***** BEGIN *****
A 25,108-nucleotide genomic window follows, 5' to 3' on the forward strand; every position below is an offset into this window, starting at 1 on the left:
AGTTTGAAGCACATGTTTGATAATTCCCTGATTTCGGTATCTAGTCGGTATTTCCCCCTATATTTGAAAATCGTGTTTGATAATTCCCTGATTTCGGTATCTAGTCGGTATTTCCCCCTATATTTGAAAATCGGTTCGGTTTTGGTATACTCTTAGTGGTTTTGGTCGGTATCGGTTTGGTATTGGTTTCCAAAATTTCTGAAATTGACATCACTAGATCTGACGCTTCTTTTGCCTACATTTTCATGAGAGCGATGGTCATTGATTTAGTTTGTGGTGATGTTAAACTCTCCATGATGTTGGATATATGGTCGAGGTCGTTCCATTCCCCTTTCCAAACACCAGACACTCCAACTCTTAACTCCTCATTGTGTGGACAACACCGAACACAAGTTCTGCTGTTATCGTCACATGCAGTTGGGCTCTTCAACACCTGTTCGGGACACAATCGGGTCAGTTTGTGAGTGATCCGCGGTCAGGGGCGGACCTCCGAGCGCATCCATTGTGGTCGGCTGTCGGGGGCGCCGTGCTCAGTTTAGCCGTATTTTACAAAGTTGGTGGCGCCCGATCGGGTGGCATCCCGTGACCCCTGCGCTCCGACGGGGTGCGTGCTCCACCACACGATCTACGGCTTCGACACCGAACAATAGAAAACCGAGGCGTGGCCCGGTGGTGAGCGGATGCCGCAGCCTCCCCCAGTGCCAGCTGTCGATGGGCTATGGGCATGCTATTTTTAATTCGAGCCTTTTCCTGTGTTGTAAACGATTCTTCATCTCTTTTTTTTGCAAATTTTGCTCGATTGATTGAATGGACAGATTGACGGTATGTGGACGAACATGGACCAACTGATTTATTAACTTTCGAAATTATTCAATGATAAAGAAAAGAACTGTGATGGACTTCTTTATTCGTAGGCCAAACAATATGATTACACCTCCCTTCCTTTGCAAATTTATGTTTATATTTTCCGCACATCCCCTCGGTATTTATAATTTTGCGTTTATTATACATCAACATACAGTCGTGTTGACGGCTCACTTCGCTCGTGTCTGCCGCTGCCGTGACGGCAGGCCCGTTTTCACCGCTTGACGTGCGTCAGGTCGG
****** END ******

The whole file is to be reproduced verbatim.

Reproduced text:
A 25,108-nucleotide genomic window follows, 5' to 3' on the forward strand; every position below is an offset into this window, starting at 1 on the left:
AGTTTGAAGCACATGTTTGATAATTCCCTGATTTCGGTATCTAGTCGGTATTTCCCCCTATATTTGAAAATCGTGTTTGATAATTCCCTGATTTCGGTATCTAGTCGGTATTTCCCCCTATATTTGAAAATCGGTTCGGTTTTGGTATACTCTTAGTGGTTTTGGTCGGTATCGGTTTGGTATTGGTTTCCAAAATTTCTGAAATTGACATCACTAGATCTGACGCTTCTTTTGCCTACATTTTCATGAGAGCGATGGTCATTGATTTAGTTTGTGGTGATGTTAAACTCTCCATGATGTTGGATATATGGTCGAGGTCGTTCCATTCCCCTTTCCAAACACCAGACACTCCAACTCTTAACTCCTCATTGTGTGGACAACACCGAACACAAGTTCTGCTGTTATCGTCACATGCAGTTGGGCTCTTCAACACCTGTTCGGGACACAATCGGGTCAGTTTGTGAGTGATCCGCGGTCAGGGGCGGACCTCCGAGCGCATCCATTGTGGTCGGCTGTCGGGGGCGCCGTGCTCAGTTTAGCCGTATTTTACAAAGTTGGTGGCGCCCGATCGGGTGGCATCCCGTGACCCCTGCGCTCCGACGGGGTGCGTGCTCCACCACACGATCTACGGCTTCGACACCGAACAATAGAAAACCGAGGCGTGGCCCGGTGGTGAGCGGATGCCGCAGCCTCCCCCAGTGCCAGCTGTCGATGGGCTATGGGCATGCTATTTTTAATTCGAGCCTTTTCCTGTGTTGTAAACGATTCTTCATCTCTTTTTTTTGCAAATTTTGCTCGATTGATTGAATGGACAGATTGACGGTATGTGGACGAACATGGACCAACTGATTTATTAACTTTCGAAATTATTCAATGATAAAGAAAAGAACTGTGATGGACTTCTTTATTCGTAGGCCAAACAATATGATTACACCTCCCTTCCTTTGCAAATTTATGTTTATATTTTCCGCACATCCCCTCGGTATTTATAATTTTGCGTTTATTATACATCAACATACAGTCGTGTTGACGGCTCACTTCGCTCGTGTCTGCCGCTGCCGTGACGGCAGGCCCGTTTTCACCGCTTGACGTGCGTCAGGTCGG